|Alan Anderson has been in this situation before. His team, defending champion Regal FC Barcelona, is tied 1-1 in the Quarterfinal Playoffs with Panathinaikos and heading to a tough home court, OAKA in Athens, to keep its Turkish Airlines Euroleague Final Four hopes alive in the third and fourth games of their best-of-five series. Last season, as Maccabi Electra Tel Aviv's top player, Anderson saw the same dream die in Belgrade as Partizan celebrated a Final Four ticket, instead. This season, Anderson joined Barcelona just before the start of the Top 16 and settled in as the No. 2 scoring option behind Juan Carlos Navarro. Anderson has taken advantage of defenses focusing on Navarro to make a career-high 47.8% of his three-pointers – including 5 of 7 so far in the Playoffs. One of three players who joined last season's champs, Anderson brings valuable experience, scoring ability and defensive presence to the floor as Barcelona arrives to Game 3. The visitors have an imperative to win at least one game before 18,000 devoted Panathinaikos fans at OAKA if they wish to eventually defend their title at home, either in a fifth game or the Final Four on the first weekend of May. "Sometimes, it's the best going against a crowd like that," Anderson told Euroleague.net. "When you're home, you've got the club and the crowd behind you, but when you're away it's just the team. Nobody is going to get you going but you, and that's a motivation. There's no better feeling that going somewhere and getting a win against 20,000 people."
Alan, you've been through some intense basketball in your career. How does the first week of the playoffs compare?
"It's up there. We're playing against a great team like Panathinaikos, with great players and a great history they have. These matches are at a very high level. I've played in big games before, like in the NCAA tournament, and it's just fun to be in games like these. So far, both games seem to have come down to the last shot and the last second. When that happens, it makes every quarter, every minute and every possession that much more valuable."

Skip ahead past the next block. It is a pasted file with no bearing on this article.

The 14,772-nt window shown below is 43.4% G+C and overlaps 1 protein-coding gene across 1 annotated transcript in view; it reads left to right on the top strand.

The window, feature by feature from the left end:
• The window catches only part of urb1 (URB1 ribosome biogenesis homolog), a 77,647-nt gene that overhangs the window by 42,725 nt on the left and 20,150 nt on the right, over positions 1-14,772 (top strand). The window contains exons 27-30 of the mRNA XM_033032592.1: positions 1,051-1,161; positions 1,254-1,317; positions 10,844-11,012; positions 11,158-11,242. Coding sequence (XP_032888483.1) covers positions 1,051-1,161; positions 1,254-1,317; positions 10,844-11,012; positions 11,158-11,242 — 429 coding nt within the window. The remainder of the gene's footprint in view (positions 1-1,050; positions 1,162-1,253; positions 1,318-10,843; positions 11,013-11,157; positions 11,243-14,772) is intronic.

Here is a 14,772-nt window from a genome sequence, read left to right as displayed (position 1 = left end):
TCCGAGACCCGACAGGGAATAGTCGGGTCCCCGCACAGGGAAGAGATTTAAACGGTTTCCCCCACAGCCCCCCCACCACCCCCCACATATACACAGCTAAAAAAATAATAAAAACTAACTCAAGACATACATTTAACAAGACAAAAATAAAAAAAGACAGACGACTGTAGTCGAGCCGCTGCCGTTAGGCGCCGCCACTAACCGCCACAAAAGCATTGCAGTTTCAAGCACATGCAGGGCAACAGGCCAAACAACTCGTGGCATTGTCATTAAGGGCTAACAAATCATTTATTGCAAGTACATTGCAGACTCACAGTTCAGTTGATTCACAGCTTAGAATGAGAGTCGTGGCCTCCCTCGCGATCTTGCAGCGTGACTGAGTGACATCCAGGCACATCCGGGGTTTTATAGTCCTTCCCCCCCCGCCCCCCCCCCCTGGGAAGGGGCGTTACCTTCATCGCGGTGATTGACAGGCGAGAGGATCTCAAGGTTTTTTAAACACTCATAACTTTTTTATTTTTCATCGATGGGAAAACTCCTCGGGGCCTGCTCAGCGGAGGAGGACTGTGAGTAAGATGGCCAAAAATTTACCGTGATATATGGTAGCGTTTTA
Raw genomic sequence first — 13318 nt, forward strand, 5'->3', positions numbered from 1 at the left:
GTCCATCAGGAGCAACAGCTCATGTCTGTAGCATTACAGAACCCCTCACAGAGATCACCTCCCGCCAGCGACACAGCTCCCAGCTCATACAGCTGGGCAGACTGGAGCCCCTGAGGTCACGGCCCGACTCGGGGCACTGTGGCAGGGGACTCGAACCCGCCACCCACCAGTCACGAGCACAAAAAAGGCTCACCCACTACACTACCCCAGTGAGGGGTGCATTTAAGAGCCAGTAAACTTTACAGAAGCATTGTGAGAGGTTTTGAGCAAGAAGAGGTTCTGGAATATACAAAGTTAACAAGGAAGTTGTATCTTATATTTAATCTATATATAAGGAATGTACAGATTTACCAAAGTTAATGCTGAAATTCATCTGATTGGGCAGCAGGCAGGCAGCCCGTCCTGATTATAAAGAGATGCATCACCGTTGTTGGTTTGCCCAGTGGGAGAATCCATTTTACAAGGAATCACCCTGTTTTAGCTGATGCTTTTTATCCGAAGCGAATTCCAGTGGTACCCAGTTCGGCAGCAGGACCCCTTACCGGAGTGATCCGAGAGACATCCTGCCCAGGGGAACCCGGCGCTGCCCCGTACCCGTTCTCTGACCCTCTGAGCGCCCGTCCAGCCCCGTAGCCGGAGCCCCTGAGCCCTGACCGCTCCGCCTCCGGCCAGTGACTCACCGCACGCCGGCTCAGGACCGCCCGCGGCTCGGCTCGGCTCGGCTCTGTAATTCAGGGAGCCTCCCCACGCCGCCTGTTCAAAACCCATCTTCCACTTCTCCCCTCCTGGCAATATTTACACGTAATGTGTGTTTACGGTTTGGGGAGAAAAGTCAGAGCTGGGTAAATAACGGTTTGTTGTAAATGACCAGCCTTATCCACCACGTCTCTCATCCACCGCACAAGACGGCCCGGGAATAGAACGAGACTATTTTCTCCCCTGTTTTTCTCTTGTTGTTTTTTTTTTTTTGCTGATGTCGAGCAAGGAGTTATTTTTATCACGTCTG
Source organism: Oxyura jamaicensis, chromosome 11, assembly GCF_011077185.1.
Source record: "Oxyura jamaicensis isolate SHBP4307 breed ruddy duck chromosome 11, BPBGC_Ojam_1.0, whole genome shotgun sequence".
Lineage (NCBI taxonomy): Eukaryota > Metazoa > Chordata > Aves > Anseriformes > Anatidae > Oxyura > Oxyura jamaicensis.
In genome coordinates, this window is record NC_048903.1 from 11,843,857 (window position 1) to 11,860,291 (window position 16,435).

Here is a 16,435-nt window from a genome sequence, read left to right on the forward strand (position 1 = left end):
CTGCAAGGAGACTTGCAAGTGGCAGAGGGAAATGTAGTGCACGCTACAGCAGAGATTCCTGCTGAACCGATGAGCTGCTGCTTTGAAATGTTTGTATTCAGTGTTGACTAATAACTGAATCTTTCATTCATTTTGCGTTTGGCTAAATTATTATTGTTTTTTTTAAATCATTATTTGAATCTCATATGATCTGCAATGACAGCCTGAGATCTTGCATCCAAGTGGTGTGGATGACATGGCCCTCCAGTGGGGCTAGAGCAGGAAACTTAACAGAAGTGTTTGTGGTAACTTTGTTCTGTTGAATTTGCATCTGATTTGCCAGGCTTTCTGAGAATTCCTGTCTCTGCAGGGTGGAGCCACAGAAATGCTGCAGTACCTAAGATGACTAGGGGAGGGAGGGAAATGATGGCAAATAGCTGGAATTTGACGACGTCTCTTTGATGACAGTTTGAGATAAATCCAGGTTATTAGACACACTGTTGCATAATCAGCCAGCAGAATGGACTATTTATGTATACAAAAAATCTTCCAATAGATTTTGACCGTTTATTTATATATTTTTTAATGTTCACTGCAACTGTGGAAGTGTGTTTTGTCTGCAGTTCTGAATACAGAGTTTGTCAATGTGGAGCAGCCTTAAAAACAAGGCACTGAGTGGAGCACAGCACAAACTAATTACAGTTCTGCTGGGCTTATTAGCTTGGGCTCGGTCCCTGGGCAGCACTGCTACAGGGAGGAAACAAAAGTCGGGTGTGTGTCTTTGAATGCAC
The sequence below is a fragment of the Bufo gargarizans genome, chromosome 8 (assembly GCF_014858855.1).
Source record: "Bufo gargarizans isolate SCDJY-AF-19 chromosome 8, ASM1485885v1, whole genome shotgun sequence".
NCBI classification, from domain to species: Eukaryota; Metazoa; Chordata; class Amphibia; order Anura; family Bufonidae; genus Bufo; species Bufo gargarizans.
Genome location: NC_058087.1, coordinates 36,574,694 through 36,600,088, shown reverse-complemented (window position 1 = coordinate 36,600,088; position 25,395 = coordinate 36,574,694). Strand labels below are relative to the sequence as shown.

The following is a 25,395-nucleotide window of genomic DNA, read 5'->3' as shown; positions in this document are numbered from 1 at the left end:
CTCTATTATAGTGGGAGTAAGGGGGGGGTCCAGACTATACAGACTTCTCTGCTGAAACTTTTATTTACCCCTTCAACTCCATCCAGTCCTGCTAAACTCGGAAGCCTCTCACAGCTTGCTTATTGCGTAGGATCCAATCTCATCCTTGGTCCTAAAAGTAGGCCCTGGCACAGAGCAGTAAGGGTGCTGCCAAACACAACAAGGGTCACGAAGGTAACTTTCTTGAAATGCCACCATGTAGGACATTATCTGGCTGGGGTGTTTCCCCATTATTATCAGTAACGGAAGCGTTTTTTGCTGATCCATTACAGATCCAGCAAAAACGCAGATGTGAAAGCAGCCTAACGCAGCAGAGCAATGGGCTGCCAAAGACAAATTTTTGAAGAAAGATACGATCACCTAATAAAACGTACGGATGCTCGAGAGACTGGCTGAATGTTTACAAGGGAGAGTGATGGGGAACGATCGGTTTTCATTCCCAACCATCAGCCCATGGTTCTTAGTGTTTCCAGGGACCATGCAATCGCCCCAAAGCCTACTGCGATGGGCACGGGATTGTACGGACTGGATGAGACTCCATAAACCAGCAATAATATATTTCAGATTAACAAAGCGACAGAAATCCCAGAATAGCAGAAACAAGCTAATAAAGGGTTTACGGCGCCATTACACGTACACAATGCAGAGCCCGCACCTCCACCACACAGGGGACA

In your fourth Euroleague season, this is the first time you run into Panathinaikos. Do you understand them better after last week?
"I guess so. I never played against most of their players before. Two or three, yes, but the majority, no. The other thing is that even when you maybe saw guys before, when you play on a team like Barcelona, you are always going to get another team's best effort. All teams know that if they don't give us their best, it could be a blowout. Every team plays its best against us, because that's what it takes to win."
What are you expecting to find at their arena, OAKA, with 18,000 fans?
"I know it's going to be tough. I have played in every kind of atmosphere you can think of. My teammates played and won at OAKA last year, in the same atmosphere, and against Partizan in Belgrade. The team was ready for it and we will be, too. You just have to know what you need to do. Sometimes, it's the best going against a crowd like that. When you're home you've got the club and the crowd behind you, but when you're away it's just the team. Nobody is going to get you going but you, and that's a motivation. There's no better feeling that going somewhere and getting a win against 20,000 people."